The action never takes us inside the city, but the surrounding walls and imposing door that we do see were well made and sturdy.  A step up to the wall and some simple boxes offered enough variety of levels to create some interest.  Christ Church is a large space to fill, with the stage and audience distant enough to cause some problems with less projected voices, and a few quieter moments did become slightly lost.  That said, the stage was used well, with no distracting blocking.  Costumes were generally well chosen and helped portray the differentiation of the classes.
With a static and action less plot, the piece relies on the characterisation and portrayal of each individual and the way they interact as an ensemble, which director Angela Gee generally achieved from her cast.  The pompous Lady Loxfield was played by Sharon Goodwin, with a lovely accent and sincere indignance at her daughter's betrayal, before revealing the truth of her self centred nature with an immediate switch of mood.  Her optimistic daughter Phillipa was portrayed by real life daughter Shelley Goodwin, in a confident performance of upper class rebellion.  Shelley needed a straighter posture, as befits Phillipa's social standing, but her speeches were delivered with feeling and maturity.  Geoff Hadley gave an assertive performance as self-made businessman Cudworth, with Chris Wright more cautious but fittingly eccentric as the bumbling Sir George Gedney, both unlikely ever to buy into the offerings of the brave new world on offer through the city door.  Helen Langley hobbled convincingly as Mrs Batley, the lovable old char with nothing to lose.  Syd Smith and Tricia Childs as the Strittons showed the reality of their stale but comfortable marriage, their contrasting views almost stretching the relationship to breaking point, with the audience left to decide if it is love or simply habit that draws them back together.  Some decide to stay, some decide to return home, but only worldly wise engineer Joe spots the potential for an evangelical growth of the paradise he sees within the city walls, convincing new love Alice along with him.  Seasoned barmaid Alice had certainly been around, but Jean Speller's interpretation offered just enough innocent hope to make a believable plot in her open heart and willingness to follow Joe.  It was unclear what accent Andy Millward as Joe was trying to achieve, but it was unfortunately quite distracting making his character somewhat less convincing.  However his performance was composed and thoughtful, with a revolutionary passion in his final speech.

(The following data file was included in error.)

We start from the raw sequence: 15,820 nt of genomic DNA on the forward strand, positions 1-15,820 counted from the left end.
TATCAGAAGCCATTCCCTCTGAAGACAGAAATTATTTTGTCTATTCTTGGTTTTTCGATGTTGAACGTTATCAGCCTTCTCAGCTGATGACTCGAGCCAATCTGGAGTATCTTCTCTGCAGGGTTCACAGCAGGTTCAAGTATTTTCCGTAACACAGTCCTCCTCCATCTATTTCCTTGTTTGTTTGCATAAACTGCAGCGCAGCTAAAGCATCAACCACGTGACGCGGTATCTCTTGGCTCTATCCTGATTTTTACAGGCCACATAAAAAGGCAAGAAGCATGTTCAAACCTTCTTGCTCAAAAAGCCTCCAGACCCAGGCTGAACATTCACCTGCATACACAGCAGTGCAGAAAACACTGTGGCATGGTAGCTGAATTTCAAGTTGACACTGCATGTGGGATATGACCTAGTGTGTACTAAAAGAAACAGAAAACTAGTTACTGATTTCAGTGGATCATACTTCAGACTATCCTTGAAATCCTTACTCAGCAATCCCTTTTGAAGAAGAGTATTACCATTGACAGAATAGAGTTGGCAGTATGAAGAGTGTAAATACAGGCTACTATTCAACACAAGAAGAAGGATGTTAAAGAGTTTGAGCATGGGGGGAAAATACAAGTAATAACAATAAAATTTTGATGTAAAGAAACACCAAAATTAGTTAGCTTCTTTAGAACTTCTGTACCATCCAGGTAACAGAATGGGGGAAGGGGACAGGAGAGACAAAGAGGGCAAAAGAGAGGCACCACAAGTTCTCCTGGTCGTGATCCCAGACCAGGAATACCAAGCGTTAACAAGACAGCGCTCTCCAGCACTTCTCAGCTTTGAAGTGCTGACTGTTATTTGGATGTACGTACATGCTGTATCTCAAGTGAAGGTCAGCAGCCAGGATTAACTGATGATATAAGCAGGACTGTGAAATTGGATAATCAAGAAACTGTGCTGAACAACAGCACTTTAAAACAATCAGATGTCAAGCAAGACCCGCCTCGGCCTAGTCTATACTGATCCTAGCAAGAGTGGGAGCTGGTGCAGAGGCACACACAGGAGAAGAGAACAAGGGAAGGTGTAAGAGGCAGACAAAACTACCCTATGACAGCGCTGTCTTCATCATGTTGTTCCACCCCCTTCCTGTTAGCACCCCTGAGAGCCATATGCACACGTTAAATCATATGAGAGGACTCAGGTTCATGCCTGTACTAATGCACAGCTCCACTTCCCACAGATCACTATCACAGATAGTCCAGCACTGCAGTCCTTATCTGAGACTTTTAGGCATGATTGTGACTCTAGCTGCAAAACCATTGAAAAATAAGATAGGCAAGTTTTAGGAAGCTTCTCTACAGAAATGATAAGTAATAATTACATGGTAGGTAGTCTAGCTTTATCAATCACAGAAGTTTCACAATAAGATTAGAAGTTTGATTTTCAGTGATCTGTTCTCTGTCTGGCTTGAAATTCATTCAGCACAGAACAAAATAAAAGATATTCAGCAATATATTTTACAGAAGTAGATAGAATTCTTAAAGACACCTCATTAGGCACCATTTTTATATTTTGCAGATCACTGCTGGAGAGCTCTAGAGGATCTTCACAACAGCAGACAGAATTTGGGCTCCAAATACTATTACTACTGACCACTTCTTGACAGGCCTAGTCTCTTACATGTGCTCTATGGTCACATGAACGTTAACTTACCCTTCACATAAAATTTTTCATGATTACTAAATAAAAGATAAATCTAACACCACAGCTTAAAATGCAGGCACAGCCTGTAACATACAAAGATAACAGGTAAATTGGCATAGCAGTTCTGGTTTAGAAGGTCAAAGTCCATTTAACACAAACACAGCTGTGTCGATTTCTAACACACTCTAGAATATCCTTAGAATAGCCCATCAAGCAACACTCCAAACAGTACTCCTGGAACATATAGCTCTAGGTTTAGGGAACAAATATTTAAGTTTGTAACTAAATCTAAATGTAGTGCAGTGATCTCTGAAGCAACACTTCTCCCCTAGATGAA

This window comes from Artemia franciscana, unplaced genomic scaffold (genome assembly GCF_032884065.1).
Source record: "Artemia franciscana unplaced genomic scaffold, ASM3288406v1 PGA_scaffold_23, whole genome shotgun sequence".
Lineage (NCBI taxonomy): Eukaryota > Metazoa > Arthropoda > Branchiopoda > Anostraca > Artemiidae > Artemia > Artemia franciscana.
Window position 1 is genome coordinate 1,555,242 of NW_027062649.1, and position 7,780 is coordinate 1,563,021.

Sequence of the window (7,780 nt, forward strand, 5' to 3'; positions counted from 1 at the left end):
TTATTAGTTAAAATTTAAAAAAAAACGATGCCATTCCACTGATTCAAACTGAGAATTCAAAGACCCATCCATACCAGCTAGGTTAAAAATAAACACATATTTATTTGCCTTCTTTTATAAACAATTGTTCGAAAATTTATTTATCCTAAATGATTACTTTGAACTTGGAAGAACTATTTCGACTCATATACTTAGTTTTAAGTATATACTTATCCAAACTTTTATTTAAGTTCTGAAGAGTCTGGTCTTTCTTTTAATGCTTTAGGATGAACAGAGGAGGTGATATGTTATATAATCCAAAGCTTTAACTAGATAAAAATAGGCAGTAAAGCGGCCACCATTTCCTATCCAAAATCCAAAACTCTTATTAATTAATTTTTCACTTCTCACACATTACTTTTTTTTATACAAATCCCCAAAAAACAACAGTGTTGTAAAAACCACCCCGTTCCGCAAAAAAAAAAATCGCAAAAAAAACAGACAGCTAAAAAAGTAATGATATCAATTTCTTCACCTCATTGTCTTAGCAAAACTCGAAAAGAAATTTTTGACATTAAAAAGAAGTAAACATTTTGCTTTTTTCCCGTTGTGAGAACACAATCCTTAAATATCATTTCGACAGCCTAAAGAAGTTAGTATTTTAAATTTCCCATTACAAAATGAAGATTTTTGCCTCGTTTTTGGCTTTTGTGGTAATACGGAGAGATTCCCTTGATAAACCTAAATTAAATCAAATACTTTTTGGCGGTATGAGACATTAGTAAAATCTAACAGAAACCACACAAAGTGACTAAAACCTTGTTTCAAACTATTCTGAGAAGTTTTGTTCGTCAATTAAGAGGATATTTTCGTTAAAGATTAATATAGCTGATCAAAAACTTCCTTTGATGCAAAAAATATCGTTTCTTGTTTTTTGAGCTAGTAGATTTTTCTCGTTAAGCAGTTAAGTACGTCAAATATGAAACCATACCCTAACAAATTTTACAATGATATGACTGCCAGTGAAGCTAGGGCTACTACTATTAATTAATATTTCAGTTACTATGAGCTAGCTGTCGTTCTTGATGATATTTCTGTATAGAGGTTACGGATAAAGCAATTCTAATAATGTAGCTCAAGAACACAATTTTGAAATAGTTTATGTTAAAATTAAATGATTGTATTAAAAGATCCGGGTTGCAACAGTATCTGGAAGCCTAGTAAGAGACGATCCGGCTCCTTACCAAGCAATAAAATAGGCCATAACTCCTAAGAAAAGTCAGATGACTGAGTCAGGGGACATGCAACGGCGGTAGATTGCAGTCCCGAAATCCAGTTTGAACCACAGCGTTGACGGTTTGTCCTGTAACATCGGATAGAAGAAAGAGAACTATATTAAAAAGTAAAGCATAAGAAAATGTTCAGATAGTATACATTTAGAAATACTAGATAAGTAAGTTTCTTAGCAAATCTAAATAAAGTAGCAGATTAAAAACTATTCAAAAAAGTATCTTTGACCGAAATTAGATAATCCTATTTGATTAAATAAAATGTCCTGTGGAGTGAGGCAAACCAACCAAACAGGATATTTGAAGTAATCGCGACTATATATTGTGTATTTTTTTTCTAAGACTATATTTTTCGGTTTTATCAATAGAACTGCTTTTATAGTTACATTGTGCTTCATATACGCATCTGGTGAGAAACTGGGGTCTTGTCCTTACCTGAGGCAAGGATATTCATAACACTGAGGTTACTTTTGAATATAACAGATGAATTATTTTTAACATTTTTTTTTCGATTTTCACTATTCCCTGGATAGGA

Preistley's play feels almost comically optimistic to a 2012 audience, although it's subversive content would have been radically progressive on its wartime opening.  There are undoubtedly questions raised that still provoke thought and conversation, and on the whole the ensemble achieved the difficult task of retaining the necessary period of the piece while also engaging a modern audience.  This was a courageous choice for Phoenix to take on, but was well worth the risk as it resulted in just about the best show I have seen them produce. Congratulations to all.

10 October 2012


Sherlock Holmes - A Study in Fear
Civic Theatre, Chelmsford
Wednesday 10th October 2012
It seems that Arthur Conan Doyle's version of his iconic character's struggle with arch nemesis Professor Moriarty in The Final Problem does not go quite far enough for the Rumpus Theatre Company.  They have chosen to embellish the story with an interwoven plot from Robert Louis Stevenson's Jekyll & Hyde, in a surreal twist to the already suspenseful detective adventure.  Not necessarily a Sherlock purist, I understand the need to extend the content of the short stories to make them fit a full length play, but this is an unimaginative merging of two contemporary stories that do not sit naturally together.
A bare walled set with a desk and just a few chairs represent the various locations and modes of transport required, which should have made for slightly faster, smoother scene changes in Act 1, but did help to maintain the pace in Act 2.  Aside from some curiously shaped fixed spots, there were some effective lighting designs and sound effects, which helped evoke moods and flesh out locations.  I especially liked the moving lights in the windows of the excellent sounding trains, and the whole look of the scene at the Reichenbach Falls.